How Trustworthy are You?
Newspaper headlines focus on a never ending series of trust breaches in institutions, government, politicians, CEO’s, and companies. Because trust has been breached, everyone is inconvenienced. Long security lines at the airport, extra hoops to go through when applying for a loan, and lots of fine print to read and re-read. Companies produce large employee policy manuals because of previous situations where people have taken advantage.
And the reduced levels of trust have become personal with individuals being more suspicious of their co-workers, and their manager. And the manager being suspicious of employees.
And all of this mistrust puts a drag on relationships and increases costs.
Of course, when asked, most people would say they are trustworthy. If that were true, the overall level of trust should be higher. And while a few bad apples may indeed spoil the bunch, there are many small trust breaches that might go unnoticed.
Accidental Erosion of Trust
One of the easiest and most frequent ways to erode trust is to over-promise and under-deliver. Promises create expectations and when the results don’t match those expectations, trust diminishes. This could happen when a company over-hypes its service in its advertising, only to disappoint when you visit the store. Or it could happen when you promise to do something and don’t do it.
Personally, my challenge is that I like to please others and that might cause me to promise to send something sooner than is possible or practical. While the intention was good (make others happy), the outcome was the opposite (disappoint others).
The solution is to make commitments you are prepared to keep and keep them.
Repairing Broken Trust
Inevitably all of us will have our trust breached and chances are we will breach the trust of others. Some believe that trust can never be rebuilt once broken, but it can, at least in most cases.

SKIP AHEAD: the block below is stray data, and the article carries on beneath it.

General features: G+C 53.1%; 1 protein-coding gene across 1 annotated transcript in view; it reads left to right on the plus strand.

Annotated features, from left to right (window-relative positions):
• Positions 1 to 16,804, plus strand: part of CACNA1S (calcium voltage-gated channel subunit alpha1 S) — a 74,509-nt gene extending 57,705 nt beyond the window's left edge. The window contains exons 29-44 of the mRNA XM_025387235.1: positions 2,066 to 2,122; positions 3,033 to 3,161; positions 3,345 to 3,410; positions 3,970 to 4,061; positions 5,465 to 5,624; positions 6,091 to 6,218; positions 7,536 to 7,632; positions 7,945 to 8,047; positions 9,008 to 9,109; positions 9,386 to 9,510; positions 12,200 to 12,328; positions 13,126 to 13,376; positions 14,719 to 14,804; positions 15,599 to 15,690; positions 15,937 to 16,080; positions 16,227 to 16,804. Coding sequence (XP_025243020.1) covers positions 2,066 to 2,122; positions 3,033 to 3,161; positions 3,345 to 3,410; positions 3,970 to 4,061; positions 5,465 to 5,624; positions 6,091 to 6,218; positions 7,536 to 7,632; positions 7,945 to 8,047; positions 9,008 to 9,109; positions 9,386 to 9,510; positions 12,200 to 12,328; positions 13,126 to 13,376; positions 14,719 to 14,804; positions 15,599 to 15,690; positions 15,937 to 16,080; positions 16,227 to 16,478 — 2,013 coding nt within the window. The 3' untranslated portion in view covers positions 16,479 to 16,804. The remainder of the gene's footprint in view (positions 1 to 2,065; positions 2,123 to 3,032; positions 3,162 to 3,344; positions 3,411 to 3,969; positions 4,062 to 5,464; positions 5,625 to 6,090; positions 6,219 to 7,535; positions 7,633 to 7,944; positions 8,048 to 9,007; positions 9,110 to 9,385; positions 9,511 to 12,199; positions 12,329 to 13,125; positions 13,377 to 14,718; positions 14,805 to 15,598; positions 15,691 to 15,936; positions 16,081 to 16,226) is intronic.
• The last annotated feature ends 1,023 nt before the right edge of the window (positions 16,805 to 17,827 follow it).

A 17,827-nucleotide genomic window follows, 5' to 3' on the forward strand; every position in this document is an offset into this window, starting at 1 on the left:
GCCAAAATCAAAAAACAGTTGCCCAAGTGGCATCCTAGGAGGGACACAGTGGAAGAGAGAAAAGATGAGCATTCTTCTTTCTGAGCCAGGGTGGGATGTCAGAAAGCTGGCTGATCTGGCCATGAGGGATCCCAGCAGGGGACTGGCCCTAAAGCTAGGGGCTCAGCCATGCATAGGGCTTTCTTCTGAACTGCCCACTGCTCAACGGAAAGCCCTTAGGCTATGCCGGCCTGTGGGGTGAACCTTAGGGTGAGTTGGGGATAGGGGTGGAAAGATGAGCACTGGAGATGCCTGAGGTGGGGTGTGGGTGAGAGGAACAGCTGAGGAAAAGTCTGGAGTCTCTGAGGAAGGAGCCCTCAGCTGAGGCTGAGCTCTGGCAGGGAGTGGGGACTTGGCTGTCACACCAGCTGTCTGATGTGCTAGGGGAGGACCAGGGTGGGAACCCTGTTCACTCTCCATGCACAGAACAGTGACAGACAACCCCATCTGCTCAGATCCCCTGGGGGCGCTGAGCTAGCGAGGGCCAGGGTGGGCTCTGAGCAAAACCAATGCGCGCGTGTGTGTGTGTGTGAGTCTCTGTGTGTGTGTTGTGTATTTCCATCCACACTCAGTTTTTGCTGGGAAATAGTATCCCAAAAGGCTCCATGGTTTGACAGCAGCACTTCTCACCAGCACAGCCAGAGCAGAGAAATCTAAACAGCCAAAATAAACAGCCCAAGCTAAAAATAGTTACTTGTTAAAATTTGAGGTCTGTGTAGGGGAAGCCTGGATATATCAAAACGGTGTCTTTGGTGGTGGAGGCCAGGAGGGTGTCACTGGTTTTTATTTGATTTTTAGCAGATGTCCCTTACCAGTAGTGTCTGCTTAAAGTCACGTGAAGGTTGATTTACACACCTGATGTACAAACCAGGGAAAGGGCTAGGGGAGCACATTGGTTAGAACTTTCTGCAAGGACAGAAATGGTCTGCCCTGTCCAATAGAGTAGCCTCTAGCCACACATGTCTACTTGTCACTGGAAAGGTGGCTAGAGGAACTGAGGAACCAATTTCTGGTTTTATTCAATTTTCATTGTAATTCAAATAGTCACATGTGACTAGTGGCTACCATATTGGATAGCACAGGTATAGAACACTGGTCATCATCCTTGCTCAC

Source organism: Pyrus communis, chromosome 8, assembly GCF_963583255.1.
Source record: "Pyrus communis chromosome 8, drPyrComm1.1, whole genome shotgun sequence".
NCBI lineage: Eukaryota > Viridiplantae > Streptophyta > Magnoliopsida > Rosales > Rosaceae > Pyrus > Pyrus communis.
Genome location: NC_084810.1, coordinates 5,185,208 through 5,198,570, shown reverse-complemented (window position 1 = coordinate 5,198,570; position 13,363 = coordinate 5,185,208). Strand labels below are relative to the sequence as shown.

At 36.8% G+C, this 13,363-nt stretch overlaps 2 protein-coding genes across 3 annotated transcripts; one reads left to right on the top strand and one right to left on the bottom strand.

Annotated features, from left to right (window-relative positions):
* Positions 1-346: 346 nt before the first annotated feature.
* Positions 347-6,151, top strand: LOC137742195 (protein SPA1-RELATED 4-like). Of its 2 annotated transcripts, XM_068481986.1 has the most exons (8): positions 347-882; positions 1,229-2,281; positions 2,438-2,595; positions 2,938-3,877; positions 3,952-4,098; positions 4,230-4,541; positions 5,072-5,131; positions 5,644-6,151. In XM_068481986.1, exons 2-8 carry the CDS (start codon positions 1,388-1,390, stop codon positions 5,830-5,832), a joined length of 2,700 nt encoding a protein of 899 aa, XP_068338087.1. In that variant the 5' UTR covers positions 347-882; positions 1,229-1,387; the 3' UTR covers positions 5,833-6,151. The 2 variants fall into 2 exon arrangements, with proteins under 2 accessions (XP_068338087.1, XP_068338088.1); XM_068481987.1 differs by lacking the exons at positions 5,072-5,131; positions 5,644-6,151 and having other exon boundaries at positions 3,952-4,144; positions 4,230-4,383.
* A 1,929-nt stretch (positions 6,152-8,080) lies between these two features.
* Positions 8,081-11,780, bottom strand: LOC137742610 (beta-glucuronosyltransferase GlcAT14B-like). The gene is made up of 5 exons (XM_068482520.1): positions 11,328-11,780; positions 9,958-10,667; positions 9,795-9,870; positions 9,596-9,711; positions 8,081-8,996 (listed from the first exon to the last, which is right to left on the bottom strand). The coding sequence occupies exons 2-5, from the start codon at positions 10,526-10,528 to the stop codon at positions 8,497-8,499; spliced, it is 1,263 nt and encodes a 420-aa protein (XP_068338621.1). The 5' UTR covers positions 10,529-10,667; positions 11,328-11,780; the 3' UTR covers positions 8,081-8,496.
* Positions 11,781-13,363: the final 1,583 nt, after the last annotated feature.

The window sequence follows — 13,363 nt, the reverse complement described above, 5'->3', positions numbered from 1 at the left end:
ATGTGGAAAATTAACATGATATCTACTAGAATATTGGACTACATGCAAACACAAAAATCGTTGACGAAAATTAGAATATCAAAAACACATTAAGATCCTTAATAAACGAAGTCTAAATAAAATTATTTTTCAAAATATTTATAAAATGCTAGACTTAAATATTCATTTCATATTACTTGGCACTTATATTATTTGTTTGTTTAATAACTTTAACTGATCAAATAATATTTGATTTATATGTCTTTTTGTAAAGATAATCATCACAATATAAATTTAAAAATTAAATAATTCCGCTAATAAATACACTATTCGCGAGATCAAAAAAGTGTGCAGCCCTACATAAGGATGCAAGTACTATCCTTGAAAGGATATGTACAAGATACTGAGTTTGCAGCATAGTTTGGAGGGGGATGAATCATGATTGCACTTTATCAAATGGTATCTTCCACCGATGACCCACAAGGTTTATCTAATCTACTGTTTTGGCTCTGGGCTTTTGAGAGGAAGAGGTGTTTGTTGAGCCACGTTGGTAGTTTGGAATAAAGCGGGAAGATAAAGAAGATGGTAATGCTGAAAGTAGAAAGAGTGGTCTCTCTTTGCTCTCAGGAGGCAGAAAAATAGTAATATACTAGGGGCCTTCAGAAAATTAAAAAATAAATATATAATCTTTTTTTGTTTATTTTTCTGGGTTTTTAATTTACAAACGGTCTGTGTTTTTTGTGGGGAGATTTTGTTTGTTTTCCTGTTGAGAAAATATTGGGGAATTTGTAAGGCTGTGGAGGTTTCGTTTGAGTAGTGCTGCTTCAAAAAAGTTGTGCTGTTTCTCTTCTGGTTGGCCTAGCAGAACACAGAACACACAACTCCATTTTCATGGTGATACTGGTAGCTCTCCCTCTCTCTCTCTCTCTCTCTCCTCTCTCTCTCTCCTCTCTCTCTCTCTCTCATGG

• Trust repair begins with being able to admit when you are wrong.
• Being transparent about your situation and your motives creates authenticity.
• Ensuring alignment between what you commit to do and delivering on that commitment is essential.
For some this means avoiding over-promising, and for others it means getting better at delivering results that match expectations.
Trust then Verify
Many of us are willing to extend trust until there is evidence that the trust is misplaced. Blind trust could get you into trouble because there are people who will breach trust and take advantage of you. A friend shared that his policy is to trust, then verify. Keeping your guard up can protect you from unscrupulous people and companies.
Focus on creating high-levels of trust with others by communicating clearly, clarifying expectations and delivering on your commitments. High levels of trust will create greater success in leadership, in sales and in life.
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